Cell Replacement and Type 1 Diabetes: Encellin’s Solution
For years now we’ve heard and seen the research being done around cell-replacement therapy and type 1 diabetes. While global medical, pharmaceutical and biochemical industries have been unable to keep an ill pancreas from dying, the field of regenerative medicine is getting closer and closer to finding an organic workaround through encapsulating healthy pancreatic islet cells in a device surgically implanted into the body.
These devices, when they work, take over for the pancreas and begin generating insulin in the body again.
It’s a wild concept, but it’s well underway, with various cell-encapsulation treatments in different stages of development and trial testing.
Encellin, a San Francisco-based start-up, may be close to solving a key riddle that has long vexed companies working on implantation treatments: autoimmune rejection.
The body doesn’t like foreign materials. So when foreign materials, say insulin-producing cells harvested from a cadaver and placed in a delivery device that vascularizes in the body, are detected, the immune system responds. Immunosuppressants, a class of drugs that suppress the strength of the body’s immune response, can help prevent immune rejection. The trouble, though, is that they carry their own set of risks and side effects.
A home for cells
Here’s where Encellin comes in. Company Founder and CEO Crystal Nyitray, Ph.D., says Encellin is invested in finding a safe way to replace missing, diseased or damaged cells in the body, and it is beginning that work by tackling the glucose-detecting and insulin-producing cells missing for those with type 1 diabetes (T1D).
“We really started to think about cells, about what they need to be happy, healthy and protected,” Nyitray said. “What are the features that could really make this therapy an option? That led me down the path of this particular cell-encapsulation approach.”
Nyitray’s cell-encapsulation approach is indeed novel. Unlike other islet implant systems, Encellin’s encapsulation device is essentially a closed system made of bio-readsorbable material that can be used to either provide long-term protection or protection until immune tolerance is achieved.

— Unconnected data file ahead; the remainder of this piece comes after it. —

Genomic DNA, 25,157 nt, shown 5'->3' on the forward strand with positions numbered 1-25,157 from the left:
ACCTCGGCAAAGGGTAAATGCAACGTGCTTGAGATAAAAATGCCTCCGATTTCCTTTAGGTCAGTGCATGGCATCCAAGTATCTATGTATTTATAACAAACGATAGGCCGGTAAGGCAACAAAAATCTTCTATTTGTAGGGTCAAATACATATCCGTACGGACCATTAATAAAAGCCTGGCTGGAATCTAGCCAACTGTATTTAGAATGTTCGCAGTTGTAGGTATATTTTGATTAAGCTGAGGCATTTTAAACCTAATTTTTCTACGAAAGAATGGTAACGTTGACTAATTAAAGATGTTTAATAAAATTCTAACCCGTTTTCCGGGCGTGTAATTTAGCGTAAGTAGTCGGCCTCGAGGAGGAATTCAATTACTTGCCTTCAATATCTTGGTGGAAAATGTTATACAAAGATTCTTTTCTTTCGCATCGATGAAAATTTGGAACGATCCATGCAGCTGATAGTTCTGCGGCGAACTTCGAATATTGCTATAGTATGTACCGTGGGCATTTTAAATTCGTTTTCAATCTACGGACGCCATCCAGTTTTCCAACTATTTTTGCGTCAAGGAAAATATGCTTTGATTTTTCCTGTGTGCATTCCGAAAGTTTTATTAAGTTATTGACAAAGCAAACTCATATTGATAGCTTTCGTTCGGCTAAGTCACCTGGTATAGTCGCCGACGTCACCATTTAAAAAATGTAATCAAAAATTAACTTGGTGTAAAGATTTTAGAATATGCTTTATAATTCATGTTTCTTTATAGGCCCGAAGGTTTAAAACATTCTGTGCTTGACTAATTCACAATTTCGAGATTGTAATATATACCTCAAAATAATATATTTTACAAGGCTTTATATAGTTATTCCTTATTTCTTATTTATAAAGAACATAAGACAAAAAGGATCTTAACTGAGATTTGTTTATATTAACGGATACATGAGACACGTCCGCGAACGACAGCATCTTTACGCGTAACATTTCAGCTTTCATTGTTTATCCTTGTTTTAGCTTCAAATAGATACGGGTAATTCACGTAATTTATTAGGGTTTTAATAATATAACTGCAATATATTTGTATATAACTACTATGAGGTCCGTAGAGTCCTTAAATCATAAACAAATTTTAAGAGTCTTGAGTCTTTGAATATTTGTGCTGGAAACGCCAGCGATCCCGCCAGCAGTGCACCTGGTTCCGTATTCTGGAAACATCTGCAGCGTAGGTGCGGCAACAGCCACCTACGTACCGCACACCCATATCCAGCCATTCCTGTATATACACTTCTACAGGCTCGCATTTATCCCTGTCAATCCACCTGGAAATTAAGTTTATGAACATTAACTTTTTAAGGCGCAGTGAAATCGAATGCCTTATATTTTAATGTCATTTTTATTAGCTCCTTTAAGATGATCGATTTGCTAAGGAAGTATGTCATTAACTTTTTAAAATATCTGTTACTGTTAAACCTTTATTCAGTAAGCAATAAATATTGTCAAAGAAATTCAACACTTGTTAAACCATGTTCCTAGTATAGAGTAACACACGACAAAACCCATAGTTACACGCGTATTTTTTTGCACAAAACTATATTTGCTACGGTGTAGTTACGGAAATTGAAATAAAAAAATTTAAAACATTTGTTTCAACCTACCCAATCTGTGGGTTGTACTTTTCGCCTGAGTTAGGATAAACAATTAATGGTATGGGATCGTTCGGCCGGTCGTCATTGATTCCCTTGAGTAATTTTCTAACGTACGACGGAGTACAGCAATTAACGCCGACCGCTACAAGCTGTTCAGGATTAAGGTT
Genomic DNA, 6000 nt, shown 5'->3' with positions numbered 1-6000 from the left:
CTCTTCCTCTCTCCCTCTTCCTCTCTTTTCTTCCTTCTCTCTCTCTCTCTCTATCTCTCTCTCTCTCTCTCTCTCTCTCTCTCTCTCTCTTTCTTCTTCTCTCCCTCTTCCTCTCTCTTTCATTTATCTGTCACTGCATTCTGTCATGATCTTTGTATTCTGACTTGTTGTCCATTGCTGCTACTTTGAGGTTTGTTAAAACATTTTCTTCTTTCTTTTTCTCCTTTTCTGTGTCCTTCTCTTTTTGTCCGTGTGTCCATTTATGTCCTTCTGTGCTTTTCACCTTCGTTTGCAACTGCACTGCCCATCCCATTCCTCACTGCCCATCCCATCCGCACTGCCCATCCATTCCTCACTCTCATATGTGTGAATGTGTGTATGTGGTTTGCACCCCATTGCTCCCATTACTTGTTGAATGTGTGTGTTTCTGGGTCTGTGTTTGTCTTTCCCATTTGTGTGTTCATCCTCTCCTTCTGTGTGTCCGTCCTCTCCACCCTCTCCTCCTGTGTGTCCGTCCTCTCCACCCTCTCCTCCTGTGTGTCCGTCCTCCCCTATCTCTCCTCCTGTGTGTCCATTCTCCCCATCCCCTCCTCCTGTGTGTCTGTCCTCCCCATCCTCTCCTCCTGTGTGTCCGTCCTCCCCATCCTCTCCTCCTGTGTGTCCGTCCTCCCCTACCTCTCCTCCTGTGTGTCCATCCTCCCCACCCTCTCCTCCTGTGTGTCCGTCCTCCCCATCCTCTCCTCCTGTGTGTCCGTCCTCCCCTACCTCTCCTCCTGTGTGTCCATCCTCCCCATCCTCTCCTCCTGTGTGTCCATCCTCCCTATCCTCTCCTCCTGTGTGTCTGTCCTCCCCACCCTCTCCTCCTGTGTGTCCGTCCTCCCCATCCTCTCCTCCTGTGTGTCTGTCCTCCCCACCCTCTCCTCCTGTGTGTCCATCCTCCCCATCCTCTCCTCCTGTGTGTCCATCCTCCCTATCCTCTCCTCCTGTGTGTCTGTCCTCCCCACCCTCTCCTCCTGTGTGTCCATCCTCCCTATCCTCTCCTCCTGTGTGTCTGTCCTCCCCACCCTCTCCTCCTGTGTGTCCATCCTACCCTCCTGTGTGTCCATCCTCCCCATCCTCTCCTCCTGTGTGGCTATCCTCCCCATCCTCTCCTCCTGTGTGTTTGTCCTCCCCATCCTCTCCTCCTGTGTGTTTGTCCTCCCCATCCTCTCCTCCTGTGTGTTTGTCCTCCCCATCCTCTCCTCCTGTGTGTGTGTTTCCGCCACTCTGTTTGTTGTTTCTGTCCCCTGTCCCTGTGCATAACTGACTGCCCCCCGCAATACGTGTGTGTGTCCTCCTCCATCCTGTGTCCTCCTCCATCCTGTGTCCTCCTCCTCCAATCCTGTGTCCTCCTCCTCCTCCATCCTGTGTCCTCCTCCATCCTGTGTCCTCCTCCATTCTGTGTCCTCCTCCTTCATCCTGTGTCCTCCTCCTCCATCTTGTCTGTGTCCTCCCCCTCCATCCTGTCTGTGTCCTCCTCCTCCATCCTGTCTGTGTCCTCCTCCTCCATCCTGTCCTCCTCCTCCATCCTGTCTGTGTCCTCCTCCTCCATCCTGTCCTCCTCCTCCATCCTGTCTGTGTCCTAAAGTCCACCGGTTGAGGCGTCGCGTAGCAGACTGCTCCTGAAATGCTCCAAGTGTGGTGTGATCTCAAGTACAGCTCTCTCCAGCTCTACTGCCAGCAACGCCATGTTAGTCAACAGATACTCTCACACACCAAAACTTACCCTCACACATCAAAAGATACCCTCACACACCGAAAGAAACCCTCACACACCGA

Nyitray and her colleagues are designing a device that encases live pancreatic islet cells in a flexible membrane. This membrane consists of two nano-porous layers of material that hold the cells much like a teabag holds tea. According to Nyitray, the membrane is just permeable enough to allow the donor cells to both detect glucose levels and secret insulin through the material. Yet it’s not so porous as to allow immune system cells in, thereby, in theory, preventing immune rejection.
The circular-shaped device, which is about the thickness of a human hair, is minimally invasive and designed with a mind towards the environments in which cells naturally thrive.
Currently, the company is fundraising in hopes of getting through its first human safety study. In such a study, the safety of the device for implantation would be determined and the foreign-body response of the immune system gauged.
After establishing safety, the company hopes to begin studies and trials to evaluate efficacy.
Traditionally, implanted islet devices last for one to two years in the body. “Some patients have lasted seven and a few up to ten years,” said Nyitray. “The current product that we’re looking at is aiming to match current transplants.”
“One benefit we’ve seen so far in animals,” said Nyitray, “is biocompatibility and very limited fibrosis, which means that this could to be a lot more comfortable for a patient and simplify the implant procedure for patient.”
Another benefit the company is seeing: people are taking notice.
In November, Encellin was selected as the winner of the 2017 HealthTech Showcase at the American Diabetes Association’s 22nd Annual Leaders Forum luncheon. The showcase brings together Silicon Valley biotech companies, venture capitalists and investment banking executives to evaluate the most promising start-ups coming out of the medical sector of the tech industry. At the event, three finalists presented their work to a panel of HealthTech industry judges. Encellin, with their proposed membrane-based, islet implant device, was chosen the winner, a distinction that comes with a fair amount of prestige and buzz and a $10,000 prize.
A different kind of culture
Unlike other biomedical companies pursuing cell-replacement therapies for T1D, Encellin operates with a very small staff and a scientific advisory board made of scientists and university professors and researchers. At heart, they are all scientists gathered in pursuit of a scientific solution to a scientific problem.
“We really think of ourselves as a very efficient, very technical, science-led team,” said Nyitray. “We want the science to be safe and solid. We want the data to be good. We want the right approaches for patients. And we govern our decisions based on all that.”
Having a small team, Nyitray added, allows Encellin to develop the right therapies, focusing on the therapeutic side of effective treatment, reducing unnecessary amounts of pills, and limiting invasive procedures.
“For us,” said Nyitray, “this is a passion. And we believe in what we are doing.”